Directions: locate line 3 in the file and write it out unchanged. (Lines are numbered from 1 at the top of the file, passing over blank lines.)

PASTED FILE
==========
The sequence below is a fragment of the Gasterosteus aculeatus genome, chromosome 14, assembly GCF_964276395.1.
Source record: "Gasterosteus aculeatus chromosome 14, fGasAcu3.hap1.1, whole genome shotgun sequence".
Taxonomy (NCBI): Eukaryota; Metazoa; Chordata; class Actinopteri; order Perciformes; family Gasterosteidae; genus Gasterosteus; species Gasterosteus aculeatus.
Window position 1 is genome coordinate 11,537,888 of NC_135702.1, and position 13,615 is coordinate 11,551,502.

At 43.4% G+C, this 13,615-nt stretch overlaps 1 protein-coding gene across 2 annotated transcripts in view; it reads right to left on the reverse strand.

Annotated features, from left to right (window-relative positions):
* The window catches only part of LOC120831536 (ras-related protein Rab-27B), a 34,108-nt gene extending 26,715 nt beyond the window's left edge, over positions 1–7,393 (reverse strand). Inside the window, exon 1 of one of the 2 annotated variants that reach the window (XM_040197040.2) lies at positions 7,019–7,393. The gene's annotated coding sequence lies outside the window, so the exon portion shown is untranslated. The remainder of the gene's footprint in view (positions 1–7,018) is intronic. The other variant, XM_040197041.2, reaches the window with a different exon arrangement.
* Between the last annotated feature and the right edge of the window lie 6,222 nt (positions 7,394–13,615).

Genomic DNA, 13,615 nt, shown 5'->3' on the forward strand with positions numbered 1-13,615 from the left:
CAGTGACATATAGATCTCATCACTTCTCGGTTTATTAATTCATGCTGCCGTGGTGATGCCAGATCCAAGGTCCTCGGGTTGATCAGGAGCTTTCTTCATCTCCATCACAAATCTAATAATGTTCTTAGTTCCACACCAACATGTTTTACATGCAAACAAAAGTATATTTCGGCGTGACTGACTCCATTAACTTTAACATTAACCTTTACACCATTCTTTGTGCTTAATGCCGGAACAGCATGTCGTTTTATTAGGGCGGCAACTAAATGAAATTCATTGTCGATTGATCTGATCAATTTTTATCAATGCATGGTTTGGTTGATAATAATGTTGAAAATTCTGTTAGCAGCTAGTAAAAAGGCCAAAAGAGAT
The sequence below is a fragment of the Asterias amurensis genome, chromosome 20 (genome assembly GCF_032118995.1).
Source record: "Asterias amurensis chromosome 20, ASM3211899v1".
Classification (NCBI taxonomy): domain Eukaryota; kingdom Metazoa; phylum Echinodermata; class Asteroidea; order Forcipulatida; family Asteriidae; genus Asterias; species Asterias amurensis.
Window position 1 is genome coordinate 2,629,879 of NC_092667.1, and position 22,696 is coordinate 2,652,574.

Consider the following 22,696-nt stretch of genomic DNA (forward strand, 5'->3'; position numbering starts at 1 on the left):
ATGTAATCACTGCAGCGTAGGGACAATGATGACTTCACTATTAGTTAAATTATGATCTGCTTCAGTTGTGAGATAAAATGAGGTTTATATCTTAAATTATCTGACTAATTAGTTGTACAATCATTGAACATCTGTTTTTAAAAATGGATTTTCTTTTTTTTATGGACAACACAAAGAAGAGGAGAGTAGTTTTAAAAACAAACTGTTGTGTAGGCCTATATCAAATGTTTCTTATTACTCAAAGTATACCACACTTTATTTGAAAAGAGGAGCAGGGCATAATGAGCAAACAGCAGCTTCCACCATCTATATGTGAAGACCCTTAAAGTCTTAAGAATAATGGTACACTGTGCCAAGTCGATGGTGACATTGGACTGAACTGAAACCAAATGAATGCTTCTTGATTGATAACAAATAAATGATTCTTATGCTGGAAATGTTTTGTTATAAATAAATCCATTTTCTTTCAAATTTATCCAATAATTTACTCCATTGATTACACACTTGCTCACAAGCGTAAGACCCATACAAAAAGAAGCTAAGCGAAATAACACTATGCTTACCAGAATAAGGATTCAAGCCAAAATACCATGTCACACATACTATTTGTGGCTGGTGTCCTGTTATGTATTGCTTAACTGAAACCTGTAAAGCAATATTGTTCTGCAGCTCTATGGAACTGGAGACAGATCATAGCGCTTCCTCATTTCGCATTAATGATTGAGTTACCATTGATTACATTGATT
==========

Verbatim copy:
Taxonomy (NCBI): Eukaryota; Metazoa; Chordata; class Actinopteri; order Perciformes; family Gasterosteidae; genus Gasterosteus; species Gasterosteus aculeatus.